Twenty Reasons Why the 2019 Seattle Seahawks Will Make the Playoffs: Number 15; Jacob Martin

The 2019 Seattle Seahawks are poised for playoff greatness. Tough schedule? Tough schedule’s are for losers, and this team is not that. I am projecting eleven wins, and in a tougher NFC West division, that could be enough to win it. I am giving you twenty player related reasons why this team can and should come out on top. Here is reason number 15.

Edge rusher Jacob Martin.


Otto Greule/Getty Images North America


Why will Martin make an impact?

As a rookie in 2018, he was a quarterback pressure machine. Yes, he only had three sacks and seven tackles, and yes, he is only listed as 6-2 and 242 lbs, but I’m here to advise you not to get caught up into these numbers. On third downs, this dude was cat quick off the edge, displaying an impressive bend mixed with super fast explosion. In fact, the coaches trusted him more than the more highly touted rookie pass rusher Rasheem Green when it came to live games, and Green was the preseason darling. That’s not to say that Green won’t blossom into a good player (I actually have him listed as my twentieth rated impact player for 2019), I think it just more of a glowing testament to how good Martin actually is, and where he projects.

One thing that I trust about Pete Carroll and John Schneider is their ability to scout defensive linemen, and pass rushers. Whether it is through the draft, or free agency, or trade, they usually find their guys that they can mold. Bruce Irvin, Chris Clemons, Michael Bennett, Cliff Avril, Frank Clark, Jarran Reed are all players that came into Seattle and blossomed into better players. When Clark was traded to Kansas City (who are now going to pay him a fortune), I had a hunch that Seattle saw something, or some things on this roster that they felt could mitigate the loss of his production. I suspect that a combination of Green and Martin was a determining factor, and when they only took one passer rusher in the draft, LJ Collier, it kind of solidified it for me.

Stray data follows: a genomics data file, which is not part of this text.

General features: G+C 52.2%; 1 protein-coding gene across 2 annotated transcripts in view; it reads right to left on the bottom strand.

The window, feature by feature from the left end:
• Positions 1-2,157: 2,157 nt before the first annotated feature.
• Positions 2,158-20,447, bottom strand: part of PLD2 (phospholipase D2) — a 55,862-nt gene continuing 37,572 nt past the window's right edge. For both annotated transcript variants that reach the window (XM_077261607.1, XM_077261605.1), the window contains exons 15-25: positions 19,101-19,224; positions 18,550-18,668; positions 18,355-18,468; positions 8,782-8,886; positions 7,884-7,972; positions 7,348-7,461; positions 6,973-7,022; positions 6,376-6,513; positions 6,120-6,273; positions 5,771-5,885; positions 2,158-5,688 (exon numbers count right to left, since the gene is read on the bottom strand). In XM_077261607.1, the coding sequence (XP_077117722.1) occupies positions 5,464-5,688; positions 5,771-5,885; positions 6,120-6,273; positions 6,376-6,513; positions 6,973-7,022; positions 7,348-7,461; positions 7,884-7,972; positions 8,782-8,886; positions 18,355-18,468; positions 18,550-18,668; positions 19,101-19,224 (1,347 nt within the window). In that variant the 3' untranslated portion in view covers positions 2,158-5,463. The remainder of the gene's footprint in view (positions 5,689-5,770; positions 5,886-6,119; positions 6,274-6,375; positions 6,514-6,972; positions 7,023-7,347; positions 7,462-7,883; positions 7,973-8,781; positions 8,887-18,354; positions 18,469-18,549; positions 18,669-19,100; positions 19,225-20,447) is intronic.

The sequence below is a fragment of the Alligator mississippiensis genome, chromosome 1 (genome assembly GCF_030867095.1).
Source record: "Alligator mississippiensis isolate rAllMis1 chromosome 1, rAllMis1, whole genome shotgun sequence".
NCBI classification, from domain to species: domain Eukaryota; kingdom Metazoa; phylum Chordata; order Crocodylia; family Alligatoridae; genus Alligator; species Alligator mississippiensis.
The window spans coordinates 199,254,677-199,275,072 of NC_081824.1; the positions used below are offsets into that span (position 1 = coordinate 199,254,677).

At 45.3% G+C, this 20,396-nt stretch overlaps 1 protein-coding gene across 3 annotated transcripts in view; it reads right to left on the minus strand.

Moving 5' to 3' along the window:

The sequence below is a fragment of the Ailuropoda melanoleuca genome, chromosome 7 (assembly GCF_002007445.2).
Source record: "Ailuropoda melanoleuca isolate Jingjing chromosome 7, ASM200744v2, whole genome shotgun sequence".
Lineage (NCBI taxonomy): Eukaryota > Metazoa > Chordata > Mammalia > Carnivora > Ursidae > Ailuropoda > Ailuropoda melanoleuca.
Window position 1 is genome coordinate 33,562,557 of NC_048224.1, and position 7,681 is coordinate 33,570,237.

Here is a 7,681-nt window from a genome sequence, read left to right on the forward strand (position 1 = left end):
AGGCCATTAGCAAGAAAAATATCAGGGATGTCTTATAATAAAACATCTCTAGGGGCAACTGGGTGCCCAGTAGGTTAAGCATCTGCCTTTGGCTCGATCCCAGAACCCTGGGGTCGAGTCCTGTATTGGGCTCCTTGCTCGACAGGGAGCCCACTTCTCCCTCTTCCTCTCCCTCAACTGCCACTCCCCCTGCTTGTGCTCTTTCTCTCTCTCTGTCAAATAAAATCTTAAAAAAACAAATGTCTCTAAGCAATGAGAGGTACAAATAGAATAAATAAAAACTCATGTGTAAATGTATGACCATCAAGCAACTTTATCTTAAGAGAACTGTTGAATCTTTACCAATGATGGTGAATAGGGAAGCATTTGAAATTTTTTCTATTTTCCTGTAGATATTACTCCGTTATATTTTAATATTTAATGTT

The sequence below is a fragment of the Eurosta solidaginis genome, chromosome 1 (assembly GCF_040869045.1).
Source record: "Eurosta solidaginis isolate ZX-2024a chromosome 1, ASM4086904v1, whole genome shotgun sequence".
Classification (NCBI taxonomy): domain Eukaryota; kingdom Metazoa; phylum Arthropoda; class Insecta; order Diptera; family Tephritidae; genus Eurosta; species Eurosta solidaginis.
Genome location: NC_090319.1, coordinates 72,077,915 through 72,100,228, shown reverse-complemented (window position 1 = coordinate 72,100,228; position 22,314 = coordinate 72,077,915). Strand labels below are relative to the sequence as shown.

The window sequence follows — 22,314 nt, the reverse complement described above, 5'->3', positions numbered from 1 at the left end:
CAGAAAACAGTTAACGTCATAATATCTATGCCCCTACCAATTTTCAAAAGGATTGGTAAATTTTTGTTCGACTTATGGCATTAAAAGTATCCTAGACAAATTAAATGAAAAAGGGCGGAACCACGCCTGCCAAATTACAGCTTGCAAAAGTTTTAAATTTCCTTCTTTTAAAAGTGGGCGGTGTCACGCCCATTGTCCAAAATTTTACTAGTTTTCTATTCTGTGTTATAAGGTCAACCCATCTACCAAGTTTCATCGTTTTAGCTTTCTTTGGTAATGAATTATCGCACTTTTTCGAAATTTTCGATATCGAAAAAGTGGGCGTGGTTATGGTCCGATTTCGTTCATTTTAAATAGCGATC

So, I’m here to tell worried fans to relax about the pass rush. It will be there in 2019, it might be better than last year’s, and I fully anticipate Martin to be a big factor. Pete Carroll keeps bringing his name up, and he should. Some players just have a knack.

I’ve read or heard some folks comparing Martin to Bruce Irvin from a few years ago, but for me, I will go further back. To me, Martin has serious Rufus Porter like traits, and if you are too young to remember Rufus, or simply weren’t alive when he was playing and pops never spoke to you about him, I suggest viewing some old YouTube clips of his, and then compare with Martin ; very similar explosion off the edge, sharp bend and dip under the shoulder of the much taller blocker. Fun to watch stuff.

I can see a scenario where Green is a starter on base downs, and maybe reduces inside on third downs while Martin comes off the edge, and there is a chemistry there. Now think about this rush when you factor Ziggy Ansah getting healthy to play again, Cassius Marsh being available, Jarran Reed continuing his inside pass rush, and maybe even Shaquem Griffin getting involved. All of this isn’t even factoring in 2019 first round pick LJ Collier who has nifty inside/out pass rush moves of his own, and is a player that I also think is poised to make an early impact.

So, yeah. I’m saying don’t waste too much energy worrying about Seattle’s pass rush. It will be there, and I expect Martin to take on a significantly bigger role. He might not be a starter, but the way Carroll prefers to rotate players, starting doesn’t matter. Let us always be reminded that when Seattle won the Super Bowl in 2013, Michael Bennett and Cliff Avril were both coming off the bench.

Rotation, rotation, rotation. When Seattle decided not to pay Clark the big bucks, this theme of rotation started to play louder in my ears.

Don’t worry about Martin. Don’t worry about Seattle’s pass rush. They will all be just fine. Can’t wait to see it. We can all enjoy it together.

Go Hawks.


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